Schafer listened while a client bragged about a criminal scheme in which a sitting Superior Court judge was a key perpetrator. The existence of this scheme had nothing to do with any legal matter between Schafer and his client. Attorney-client privilege covers anything told by a client to an attorney. It does not prohibit an attorney from acting to verify the tales told by the client via independent means. Which is exactly what Schafer did.
Schafer did not jump up and announce that his client disclosed information to him. It wasn't until way later when nobody would look at the crimes Schafer was accusing the judge of committing that Schafer's source of the information was forced out of him. In a sense, Schafer's state constitutional right to privacy was sacrificed so that the privacy rights of criminals and thieves could be misused to protect their apparent "right" to commit crimes in peace.
Schafer is a hero. The proof is in the pudding—"Cadillac" Anderson was removed from office. A real governor (other than Gary Loch Ness Monster) would have put Schafer on the bench at the very first opportunity.
Rick Anderson replies: Schafer was nonetheless disciplined for breaking the attorney-client trust—laudable as it might be to expose a corrupt judge, as I have previously written.
Warren G. Bush
Knute Berger wonders why George W. Bush continues to be so popular, despite his obvious lack of competence [Mossback, "Bland on the Run," Sept. 1]. It was way before my time, but reportedly Warren G. Harding was also quite popular. He, too, was a handsome nincompoop. Around the time of Harding's presidency, H.L. Mencken said, "No one ever lost money underestimating the intelligence of the American public" (a quote also attributed to P.T. Barnum).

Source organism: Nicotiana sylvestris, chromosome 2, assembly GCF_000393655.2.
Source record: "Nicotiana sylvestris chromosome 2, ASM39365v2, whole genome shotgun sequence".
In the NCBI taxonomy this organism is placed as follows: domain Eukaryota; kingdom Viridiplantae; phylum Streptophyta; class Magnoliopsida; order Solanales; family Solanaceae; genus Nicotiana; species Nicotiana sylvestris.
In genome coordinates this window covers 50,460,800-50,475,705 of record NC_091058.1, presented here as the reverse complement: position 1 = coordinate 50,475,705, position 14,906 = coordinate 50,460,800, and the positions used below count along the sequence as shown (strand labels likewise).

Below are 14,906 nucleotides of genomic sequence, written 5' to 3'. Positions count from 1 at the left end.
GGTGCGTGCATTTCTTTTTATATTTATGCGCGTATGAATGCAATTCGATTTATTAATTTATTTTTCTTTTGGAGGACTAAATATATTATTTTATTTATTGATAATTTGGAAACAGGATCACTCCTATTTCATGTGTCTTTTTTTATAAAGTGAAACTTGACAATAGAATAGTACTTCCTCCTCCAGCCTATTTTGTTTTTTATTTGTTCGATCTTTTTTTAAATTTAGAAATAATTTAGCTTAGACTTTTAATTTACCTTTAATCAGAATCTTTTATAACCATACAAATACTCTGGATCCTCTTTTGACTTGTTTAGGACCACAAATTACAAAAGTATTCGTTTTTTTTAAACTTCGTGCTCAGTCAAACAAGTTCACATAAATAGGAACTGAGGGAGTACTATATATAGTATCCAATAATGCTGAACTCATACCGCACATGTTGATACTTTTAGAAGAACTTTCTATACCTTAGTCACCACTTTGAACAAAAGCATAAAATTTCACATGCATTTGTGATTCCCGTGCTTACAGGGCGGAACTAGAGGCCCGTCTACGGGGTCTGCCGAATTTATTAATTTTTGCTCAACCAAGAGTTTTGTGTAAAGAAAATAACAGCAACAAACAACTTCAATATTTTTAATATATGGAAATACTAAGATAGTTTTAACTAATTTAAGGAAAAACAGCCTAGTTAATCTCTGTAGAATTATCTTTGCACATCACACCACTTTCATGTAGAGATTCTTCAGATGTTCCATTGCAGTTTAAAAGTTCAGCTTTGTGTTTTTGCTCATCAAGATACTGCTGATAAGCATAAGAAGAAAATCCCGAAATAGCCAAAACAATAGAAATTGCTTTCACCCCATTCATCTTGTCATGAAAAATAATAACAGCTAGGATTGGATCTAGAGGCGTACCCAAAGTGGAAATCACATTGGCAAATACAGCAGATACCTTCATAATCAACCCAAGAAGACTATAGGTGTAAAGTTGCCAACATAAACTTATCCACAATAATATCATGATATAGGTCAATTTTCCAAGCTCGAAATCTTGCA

Let us hope history does not repeat itself. John Kerry would make a fine president and a truly competent commander in chief. His record, his life story, and his mien demonstrate this. One does not have to do much investigation to figure this out. Perhaps if he loses, it will in fact not be his fault but ours. As the late Walt Kelly's cartoon character Pogo once said, "We have met the enemy and he is us."
It's His Record, Stupid
John Kerry has not yet understood that it is possible to fight fair and fight tough at the same time. Knute Berger rightly points out that Kerry has not been able to land a punch on an opponent with an inverse Achilles' heel [Mossback, "Bland on the Run," Sept. 1].